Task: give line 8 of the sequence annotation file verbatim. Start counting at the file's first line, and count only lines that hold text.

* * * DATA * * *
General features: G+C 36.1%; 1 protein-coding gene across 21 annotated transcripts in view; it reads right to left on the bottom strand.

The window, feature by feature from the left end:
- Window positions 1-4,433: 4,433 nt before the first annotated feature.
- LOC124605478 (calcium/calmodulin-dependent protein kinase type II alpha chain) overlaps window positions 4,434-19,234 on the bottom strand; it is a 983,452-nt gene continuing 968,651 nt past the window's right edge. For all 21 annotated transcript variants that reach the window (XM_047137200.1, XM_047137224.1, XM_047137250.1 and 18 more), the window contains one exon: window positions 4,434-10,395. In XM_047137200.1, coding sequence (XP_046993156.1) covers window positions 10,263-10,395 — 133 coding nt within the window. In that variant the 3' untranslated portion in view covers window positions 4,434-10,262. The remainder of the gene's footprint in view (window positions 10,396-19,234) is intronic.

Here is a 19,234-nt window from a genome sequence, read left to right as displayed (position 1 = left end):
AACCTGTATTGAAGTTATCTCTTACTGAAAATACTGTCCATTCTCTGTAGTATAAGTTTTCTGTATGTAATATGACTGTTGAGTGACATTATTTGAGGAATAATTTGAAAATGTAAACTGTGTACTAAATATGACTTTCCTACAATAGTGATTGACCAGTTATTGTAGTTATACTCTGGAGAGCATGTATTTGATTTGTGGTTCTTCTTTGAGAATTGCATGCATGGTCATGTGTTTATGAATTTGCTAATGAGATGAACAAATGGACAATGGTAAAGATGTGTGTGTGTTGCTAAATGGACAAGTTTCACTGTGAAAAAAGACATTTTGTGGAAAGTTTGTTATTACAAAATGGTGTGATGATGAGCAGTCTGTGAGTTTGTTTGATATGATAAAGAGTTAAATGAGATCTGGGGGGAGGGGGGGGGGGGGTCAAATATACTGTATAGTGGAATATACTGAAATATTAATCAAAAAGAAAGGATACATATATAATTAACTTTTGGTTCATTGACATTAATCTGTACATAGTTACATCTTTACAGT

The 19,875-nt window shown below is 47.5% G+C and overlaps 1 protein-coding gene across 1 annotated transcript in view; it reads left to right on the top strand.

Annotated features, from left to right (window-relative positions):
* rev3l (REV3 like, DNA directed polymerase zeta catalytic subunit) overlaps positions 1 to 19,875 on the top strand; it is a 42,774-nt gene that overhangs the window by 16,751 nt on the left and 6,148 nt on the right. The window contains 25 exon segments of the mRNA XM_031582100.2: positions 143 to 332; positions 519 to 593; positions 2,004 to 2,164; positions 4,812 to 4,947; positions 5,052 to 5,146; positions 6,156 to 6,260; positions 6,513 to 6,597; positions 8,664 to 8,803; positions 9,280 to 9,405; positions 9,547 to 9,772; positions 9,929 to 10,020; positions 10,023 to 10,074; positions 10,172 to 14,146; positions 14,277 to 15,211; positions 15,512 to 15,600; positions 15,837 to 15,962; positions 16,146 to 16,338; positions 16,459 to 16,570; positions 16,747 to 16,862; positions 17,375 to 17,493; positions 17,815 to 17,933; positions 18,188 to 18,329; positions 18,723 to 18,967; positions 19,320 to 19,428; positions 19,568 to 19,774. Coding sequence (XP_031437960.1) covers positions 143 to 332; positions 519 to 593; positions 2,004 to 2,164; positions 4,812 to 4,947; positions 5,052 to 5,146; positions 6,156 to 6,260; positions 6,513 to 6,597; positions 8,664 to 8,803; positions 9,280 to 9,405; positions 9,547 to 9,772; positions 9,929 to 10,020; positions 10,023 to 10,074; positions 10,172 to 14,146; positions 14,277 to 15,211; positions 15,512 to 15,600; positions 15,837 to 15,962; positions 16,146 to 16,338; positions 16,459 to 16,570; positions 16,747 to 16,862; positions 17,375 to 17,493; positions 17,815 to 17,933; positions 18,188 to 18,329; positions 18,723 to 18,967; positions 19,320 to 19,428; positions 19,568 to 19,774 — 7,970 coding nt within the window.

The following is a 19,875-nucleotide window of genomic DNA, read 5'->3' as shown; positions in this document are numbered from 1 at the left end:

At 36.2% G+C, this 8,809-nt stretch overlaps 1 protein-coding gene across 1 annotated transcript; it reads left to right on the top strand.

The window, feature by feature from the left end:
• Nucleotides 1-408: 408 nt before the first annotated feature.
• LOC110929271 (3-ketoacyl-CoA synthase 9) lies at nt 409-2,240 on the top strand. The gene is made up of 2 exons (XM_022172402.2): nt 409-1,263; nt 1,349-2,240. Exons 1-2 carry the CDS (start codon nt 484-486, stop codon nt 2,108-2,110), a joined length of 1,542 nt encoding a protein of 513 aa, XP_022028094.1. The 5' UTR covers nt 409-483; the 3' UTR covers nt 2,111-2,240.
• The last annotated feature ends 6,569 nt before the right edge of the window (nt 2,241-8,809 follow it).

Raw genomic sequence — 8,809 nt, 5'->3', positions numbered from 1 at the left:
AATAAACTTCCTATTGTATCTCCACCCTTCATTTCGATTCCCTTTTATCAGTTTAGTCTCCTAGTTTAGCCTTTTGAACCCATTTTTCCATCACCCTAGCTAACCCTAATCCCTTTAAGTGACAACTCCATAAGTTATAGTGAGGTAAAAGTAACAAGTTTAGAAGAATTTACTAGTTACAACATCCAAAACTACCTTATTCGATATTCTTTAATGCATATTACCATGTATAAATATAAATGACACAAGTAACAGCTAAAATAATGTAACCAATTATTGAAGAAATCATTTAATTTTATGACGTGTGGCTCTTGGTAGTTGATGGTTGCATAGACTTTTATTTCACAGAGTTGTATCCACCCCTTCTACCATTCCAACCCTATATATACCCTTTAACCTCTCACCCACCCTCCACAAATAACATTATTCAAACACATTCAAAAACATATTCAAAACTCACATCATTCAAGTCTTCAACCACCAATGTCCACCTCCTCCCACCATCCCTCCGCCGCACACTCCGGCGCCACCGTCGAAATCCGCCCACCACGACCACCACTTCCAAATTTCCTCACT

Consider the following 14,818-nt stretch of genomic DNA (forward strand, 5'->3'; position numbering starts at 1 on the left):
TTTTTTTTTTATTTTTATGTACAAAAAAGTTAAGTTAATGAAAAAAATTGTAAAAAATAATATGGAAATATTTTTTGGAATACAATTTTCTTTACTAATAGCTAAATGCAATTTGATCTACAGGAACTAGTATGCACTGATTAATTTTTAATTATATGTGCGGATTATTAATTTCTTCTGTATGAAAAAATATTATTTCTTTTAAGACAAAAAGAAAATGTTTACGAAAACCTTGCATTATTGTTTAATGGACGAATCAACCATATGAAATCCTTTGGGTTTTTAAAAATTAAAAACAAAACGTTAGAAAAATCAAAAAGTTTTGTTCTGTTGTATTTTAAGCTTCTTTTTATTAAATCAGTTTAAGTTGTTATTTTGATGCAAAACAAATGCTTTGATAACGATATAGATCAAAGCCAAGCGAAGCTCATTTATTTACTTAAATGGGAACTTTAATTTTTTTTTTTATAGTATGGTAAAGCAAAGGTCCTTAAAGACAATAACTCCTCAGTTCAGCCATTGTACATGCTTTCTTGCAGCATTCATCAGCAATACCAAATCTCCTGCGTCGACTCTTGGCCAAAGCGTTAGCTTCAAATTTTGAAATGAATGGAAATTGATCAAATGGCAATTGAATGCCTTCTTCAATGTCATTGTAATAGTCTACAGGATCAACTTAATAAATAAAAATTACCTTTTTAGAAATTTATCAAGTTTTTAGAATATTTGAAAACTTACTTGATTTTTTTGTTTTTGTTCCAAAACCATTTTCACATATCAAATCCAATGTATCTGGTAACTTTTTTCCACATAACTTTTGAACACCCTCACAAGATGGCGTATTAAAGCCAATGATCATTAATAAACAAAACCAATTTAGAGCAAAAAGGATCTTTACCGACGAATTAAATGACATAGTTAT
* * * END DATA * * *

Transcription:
Annotated features, from left to right (window-relative positions):